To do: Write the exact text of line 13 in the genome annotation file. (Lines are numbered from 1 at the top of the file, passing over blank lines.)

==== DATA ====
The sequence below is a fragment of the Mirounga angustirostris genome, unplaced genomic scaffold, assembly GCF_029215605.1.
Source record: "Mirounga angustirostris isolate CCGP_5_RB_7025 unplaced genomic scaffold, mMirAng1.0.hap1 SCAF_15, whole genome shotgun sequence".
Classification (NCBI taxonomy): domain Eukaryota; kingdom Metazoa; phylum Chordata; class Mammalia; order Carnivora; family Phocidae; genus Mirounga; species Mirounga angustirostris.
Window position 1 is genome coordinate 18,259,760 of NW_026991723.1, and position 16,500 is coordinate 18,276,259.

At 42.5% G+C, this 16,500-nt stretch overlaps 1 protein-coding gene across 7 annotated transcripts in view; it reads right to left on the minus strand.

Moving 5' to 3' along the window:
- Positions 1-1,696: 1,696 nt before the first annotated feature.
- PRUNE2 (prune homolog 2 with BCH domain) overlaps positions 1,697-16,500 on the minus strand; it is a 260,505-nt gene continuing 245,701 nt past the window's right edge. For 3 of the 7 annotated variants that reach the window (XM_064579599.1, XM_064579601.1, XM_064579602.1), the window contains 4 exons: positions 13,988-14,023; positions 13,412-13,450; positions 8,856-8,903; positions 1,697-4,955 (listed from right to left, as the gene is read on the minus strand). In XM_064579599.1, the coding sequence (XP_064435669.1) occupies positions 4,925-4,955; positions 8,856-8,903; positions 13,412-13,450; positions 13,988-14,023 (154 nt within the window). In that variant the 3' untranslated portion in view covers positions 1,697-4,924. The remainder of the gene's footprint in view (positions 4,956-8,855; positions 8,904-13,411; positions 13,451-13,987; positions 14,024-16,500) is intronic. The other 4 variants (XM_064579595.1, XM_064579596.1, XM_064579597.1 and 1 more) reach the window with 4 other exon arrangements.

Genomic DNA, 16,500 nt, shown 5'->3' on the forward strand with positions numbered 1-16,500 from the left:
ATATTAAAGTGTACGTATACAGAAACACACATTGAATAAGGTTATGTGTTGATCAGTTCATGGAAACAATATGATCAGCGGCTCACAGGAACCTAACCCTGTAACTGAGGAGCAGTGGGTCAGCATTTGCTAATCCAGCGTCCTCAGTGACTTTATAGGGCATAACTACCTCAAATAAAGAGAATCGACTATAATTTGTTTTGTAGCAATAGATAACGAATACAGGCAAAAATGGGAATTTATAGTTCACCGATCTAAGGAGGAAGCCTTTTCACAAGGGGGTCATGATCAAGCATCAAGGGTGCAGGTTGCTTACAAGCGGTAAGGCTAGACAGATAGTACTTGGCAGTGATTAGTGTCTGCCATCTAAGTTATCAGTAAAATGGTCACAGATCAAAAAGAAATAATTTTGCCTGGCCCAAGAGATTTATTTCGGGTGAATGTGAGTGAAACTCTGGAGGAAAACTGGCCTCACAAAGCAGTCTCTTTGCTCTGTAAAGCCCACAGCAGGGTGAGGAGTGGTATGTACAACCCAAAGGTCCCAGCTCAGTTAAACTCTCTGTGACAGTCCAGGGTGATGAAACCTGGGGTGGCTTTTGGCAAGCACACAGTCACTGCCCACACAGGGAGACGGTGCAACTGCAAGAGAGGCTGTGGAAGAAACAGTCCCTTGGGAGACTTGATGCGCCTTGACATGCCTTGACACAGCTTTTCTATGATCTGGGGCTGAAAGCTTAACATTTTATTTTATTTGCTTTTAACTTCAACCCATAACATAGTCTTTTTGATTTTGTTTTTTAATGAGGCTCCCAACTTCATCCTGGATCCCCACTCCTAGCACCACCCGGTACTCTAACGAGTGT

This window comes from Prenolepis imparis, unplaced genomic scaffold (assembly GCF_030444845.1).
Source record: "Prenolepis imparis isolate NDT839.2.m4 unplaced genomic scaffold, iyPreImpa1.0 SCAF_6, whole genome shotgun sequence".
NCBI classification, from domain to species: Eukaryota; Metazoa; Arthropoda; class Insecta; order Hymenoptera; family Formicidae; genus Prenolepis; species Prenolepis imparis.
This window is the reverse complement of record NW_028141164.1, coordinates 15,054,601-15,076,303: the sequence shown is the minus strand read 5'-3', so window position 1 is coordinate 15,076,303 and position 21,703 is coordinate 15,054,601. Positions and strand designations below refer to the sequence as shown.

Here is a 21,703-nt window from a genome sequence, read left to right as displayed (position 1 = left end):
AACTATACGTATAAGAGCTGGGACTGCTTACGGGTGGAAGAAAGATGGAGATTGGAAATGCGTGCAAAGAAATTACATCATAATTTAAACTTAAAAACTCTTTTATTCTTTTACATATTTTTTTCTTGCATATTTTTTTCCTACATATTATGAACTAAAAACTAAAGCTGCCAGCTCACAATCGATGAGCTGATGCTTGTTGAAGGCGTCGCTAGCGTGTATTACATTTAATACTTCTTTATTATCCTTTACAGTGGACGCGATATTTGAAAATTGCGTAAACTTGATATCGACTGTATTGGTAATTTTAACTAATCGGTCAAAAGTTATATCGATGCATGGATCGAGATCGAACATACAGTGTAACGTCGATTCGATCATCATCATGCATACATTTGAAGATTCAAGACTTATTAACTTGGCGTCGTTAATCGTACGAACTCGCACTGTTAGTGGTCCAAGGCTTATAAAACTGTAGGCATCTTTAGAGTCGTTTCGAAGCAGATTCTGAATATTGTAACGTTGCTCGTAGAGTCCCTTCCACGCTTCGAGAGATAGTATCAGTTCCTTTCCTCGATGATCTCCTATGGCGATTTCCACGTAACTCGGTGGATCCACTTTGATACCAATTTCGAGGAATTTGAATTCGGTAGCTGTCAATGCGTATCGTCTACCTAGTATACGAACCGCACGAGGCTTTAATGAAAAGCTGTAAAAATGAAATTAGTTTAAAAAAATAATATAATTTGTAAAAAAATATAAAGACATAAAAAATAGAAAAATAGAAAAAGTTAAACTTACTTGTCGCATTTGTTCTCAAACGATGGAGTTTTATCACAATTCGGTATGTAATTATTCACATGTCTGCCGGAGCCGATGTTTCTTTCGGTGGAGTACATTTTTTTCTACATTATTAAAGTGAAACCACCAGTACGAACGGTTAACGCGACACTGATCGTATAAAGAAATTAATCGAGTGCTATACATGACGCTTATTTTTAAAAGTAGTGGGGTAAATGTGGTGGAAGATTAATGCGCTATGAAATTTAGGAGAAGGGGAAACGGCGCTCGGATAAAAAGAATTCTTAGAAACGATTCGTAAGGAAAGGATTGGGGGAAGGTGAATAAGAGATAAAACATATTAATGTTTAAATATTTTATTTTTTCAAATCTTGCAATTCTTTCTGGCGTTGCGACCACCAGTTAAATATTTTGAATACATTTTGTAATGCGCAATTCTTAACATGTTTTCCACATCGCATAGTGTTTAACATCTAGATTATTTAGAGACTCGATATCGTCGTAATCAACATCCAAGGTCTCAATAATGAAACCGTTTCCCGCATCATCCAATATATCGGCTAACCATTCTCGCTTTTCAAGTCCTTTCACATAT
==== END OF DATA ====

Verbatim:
NCBI classification, from domain to species: Eukaryota; Metazoa; Arthropoda; class Insecta; order Hymenoptera; family Formicidae; genus Prenolepis; species Prenolepis imparis.